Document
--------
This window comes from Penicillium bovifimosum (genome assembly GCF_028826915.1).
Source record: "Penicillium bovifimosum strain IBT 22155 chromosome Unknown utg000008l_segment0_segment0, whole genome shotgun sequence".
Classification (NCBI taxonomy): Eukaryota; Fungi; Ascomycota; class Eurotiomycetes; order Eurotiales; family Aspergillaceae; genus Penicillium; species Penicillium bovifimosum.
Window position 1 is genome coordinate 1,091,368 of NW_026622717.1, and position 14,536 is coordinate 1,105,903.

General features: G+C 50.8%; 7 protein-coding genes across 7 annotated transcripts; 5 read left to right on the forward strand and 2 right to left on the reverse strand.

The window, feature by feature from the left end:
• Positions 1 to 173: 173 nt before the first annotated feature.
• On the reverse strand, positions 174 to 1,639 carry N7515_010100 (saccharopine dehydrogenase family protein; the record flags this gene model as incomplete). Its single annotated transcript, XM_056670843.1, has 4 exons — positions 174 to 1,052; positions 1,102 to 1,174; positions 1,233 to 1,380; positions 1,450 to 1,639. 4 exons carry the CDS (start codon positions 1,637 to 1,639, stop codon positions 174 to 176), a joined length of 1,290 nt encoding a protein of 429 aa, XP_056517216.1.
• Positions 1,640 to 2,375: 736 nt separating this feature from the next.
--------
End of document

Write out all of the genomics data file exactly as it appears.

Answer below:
This window comes from Penicillium bovifimosum (genome assembly GCF_028826915.1).
Source record: "Penicillium bovifimosum strain IBT 22155 chromosome Unknown utg000008l_segment0_segment0, whole genome shotgun sequence".
Classification (NCBI taxonomy): Eukaryota; Fungi; Ascomycota; class Eurotiomycetes; order Eurotiales; family Aspergillaceae; genus Penicillium; species Penicillium bovifimosum.
Window position 1 is genome coordinate 1,091,368 of NW_026622717.1, and position 14,536 is coordinate 1,105,903.

General features: G+C 50.8%; 7 protein-coding genes across 7 annotated transcripts; 5 read left to right on the forward strand and 2 right to left on the reverse strand.

The window, feature by feature from the left end:
• Positions 1 to 173: 173 nt before the first annotated feature.
• On the reverse strand, positions 174 to 1,639 carry N7515_010100 (saccharopine dehydrogenase family protein; the record flags this gene model as incomplete). Its single annotated transcript, XM_056670843.1, has 4 exons — positions 174 to 1,052; positions 1,102 to 1,174; positions 1,233 to 1,380; positions 1,450 to 1,639. 4 exons carry the CDS (start codon positions 1,637 to 1,639, stop codon positions 174 to 176), a joined length of 1,290 nt encoding a protein of 429 aa, XP_056517216.1.
• Positions 1,640 to 2,375: 736 nt separating this feature from the next.